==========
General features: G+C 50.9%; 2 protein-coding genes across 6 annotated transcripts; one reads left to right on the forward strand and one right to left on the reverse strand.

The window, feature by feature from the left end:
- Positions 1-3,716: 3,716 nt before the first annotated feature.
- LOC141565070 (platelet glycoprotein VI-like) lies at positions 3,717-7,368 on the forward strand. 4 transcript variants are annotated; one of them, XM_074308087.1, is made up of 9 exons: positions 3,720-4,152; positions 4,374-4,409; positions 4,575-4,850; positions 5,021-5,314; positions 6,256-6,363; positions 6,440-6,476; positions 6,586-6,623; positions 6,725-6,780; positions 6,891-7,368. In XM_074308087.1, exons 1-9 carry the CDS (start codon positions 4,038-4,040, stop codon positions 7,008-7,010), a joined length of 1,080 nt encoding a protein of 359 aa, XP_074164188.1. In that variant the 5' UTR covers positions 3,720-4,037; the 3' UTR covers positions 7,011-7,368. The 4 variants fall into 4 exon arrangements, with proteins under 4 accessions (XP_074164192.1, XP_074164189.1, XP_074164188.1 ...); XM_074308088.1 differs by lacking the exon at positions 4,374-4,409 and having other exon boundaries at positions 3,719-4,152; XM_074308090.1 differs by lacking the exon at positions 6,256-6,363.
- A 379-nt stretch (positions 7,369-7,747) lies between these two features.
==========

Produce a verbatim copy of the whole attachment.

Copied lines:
General features: G+C 50.9%; 2 protein-coding genes across 6 annotated transcripts; one reads left to right on the forward strand and one right to left on the reverse strand.

The window, feature by feature from the left end:
- Positions 1-3,716: 3,716 nt before the first annotated feature.
- LOC141565070 (platelet glycoprotein VI-like) lies at positions 3,717-7,368 on the forward strand. 4 transcript variants are annotated; one of them, XM_074308087.1, is made up of 9 exons: positions 3,720-4,152; positions 4,374-4,409; positions 4,575-4,850; positions 5,021-5,314; positions 6,256-6,363; positions 6,440-6,476; positions 6,586-6,623; positions 6,725-6,780; positions 6,891-7,368. In XM_074308087.1, exons 1-9 carry the CDS (start codon positions 4,038-4,040, stop codon positions 7,008-7,010), a joined length of 1,080 nt encoding a protein of 359 aa, XP_074164188.1. In that variant the 5' UTR covers positions 3,720-4,037; the 3' UTR covers positions 7,011-7,368. The 4 variants fall into 4 exon arrangements, with proteins under 4 accessions (XP_074164192.1, XP_074164189.1, XP_074164188.1 ...); XM_074308088.1 differs by lacking the exon at positions 4,374-4,409 and having other exon boundaries at positions 3,719-4,152; XM_074308090.1 differs by lacking the exon at positions 6,256-6,363.
- A 379-nt stretch (positions 7,369-7,747) lies between these two features.